AN award-winning Cheshire company wants to spice up a global market with plans to expand its saffron-growing business.

The Cheshire Saffron Company has lodged a planning application with Cheshire West and Chester Council for a proposed development off Commonside, Alvanley, which would see the construction of six lodges and an agricultural building for harvesting saffron indoors. The six lodges would also double up as holiday lets at certain times of the year.

Saffron is a spice which originates from a flower commonly known as the saffron crocus. It is most commonly grown in Iran, Greece, Morocco, and India, but the English saffron industry is worth around £5m a year. Run by brothers Peter and Douglas Gould, The Cheshire Saffron Company was set up in 2015, with their product being used as a cooking ingredient, in candles, tea and facial oils.

The saffron is harvested and processed by hand, requiring 200 hand-picked flowers for one gram.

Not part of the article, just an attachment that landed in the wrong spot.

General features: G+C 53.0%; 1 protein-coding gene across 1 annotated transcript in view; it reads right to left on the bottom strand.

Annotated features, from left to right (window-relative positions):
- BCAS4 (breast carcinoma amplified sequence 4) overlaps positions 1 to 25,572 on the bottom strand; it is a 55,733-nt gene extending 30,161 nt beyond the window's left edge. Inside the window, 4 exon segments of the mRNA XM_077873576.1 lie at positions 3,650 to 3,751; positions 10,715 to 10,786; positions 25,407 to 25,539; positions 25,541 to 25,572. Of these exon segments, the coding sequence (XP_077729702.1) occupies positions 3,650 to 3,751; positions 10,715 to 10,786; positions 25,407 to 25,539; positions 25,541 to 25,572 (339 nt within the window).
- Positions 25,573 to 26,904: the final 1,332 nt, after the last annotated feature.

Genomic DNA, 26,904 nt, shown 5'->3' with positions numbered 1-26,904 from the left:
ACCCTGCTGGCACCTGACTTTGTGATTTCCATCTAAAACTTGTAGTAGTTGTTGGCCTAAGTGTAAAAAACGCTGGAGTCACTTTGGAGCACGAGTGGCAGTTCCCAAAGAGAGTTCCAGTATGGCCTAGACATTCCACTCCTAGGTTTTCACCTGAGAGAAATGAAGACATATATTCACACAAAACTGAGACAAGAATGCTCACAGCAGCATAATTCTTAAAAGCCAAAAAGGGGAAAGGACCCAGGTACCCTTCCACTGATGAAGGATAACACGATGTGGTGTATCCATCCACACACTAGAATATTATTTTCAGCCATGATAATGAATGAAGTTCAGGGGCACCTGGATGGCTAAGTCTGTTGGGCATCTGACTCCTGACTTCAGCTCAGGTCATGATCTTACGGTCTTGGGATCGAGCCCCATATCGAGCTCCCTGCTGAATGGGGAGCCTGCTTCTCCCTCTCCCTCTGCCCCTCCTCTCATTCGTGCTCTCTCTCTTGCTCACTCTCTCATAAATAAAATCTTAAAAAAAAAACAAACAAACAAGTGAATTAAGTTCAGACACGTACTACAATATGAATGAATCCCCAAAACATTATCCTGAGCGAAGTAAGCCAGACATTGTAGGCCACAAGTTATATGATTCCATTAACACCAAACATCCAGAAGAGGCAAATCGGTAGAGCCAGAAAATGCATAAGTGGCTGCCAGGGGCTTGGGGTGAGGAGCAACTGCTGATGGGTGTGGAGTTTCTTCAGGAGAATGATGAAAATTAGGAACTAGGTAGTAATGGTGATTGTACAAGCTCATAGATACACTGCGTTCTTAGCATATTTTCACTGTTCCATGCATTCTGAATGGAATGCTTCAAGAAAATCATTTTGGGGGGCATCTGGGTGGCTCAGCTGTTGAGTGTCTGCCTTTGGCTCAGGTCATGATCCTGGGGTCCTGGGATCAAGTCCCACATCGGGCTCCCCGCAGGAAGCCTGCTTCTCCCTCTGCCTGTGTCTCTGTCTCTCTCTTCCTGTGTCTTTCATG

The company said it is currently the biggest producer in the UK but the British weather is hampering its efforts to grow. By having the ability to grow indoors and extend its window of production, the firm said it could look at exporting to the US.

The new proposals would see the process expanded from a current four-weeks-a-year harvest to six months, with the buildings doubling up as holiday lets. During the winter months (October to March) the lodges would be used for indoor saffron farming. During spring and summer, the lodges would be holiday lets.

A design and access statement submitted in support of the plans, said: “The main motivations of this project are to build a bigger business in terms of saffron yields, to increase the growth in sales with business scale-up.

“We sell out of saffron every year at a premium price and cannot fulfil demand. "The variable British weather seriously hampers our ability to consistently increase yields."

The application has been reduced in scope following advice from the council’s planning department, with the number of proposed cabins being reduced from 10 to six, along with one agricultural building. Only three of the lodges would be built initially, with a further three being constructed later if needed. Initial plans for a car park have also been removed.